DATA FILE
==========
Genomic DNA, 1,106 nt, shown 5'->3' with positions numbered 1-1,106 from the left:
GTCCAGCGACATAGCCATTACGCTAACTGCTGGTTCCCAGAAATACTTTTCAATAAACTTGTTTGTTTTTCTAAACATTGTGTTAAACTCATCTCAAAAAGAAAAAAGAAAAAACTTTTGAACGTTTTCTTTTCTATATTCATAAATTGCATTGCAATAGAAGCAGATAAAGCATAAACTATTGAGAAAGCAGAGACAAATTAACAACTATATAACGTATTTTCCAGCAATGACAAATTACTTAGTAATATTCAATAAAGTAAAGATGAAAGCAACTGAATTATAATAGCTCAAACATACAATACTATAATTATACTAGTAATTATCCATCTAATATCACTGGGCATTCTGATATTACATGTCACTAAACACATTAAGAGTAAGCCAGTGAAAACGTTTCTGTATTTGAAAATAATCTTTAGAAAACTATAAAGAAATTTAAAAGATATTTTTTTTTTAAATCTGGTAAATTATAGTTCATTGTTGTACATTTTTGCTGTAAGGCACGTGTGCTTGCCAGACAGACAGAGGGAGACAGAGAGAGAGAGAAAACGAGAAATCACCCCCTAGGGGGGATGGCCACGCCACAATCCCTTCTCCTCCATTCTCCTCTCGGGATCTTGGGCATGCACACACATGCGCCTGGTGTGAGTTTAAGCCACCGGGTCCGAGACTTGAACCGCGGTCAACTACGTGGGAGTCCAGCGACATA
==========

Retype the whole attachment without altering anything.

Genomic DNA, 1,106 nt, shown 5'->3' with positions numbered 1-1,106 from the left:
GTCCAGCGACATAGCCATTACGCTAACTGCTGGTTCCCAGAAATACTTTTCAATAAACTTGTTTGTTTTTCTAAACATTGTGTTAAACTCATCTCAAAAAGAAAAAAGAAAAAACTTTTGAACGTTTTCTTTTCTATATTCATAAATTGCATTGCAATAGAAGCAGATAAAGCATAAACTATTGAGAAAGCAGAGACAAATTAACAACTATATAACGTATTTTCCAGCAATGACAAATTACTTAGTAATATTCAATAAAGTAAAGATGAAAGCAACTGAATTATAATAGCTCAAACATACAATACTATAATTATACTAGTAATTATCCATCTAATATCACTGGGCATTCTGATATTACATGTCACTAAACACATTAAGAGTAAGCCAGTGAAAACGTTTCTGTATTTGAAAATAATCTTTAGAAAACTATAAAGAAATTTAAAAGATATTTTTTTTTTAAATCTGGTAAATTATAGTTCATTGTTGTACATTTTTGCTGTAAGGCACGTGTGCTTGCCAGACAGACAGAGGGAGACAGAGAGAGAGAGAAAACGAGAAATCACCCCCTAGGGGGGATGGCCACGCCACAATCCCTTCTCCTCCATTCTCCTCTCGGGATCTTGGGCATGCACACACATGCGCCTGGTGTGAGTTTAAGCCACCGGGTCCGAGACTTGAACCGCGGTCAACTACGTGGGAGTCCAGCGACATA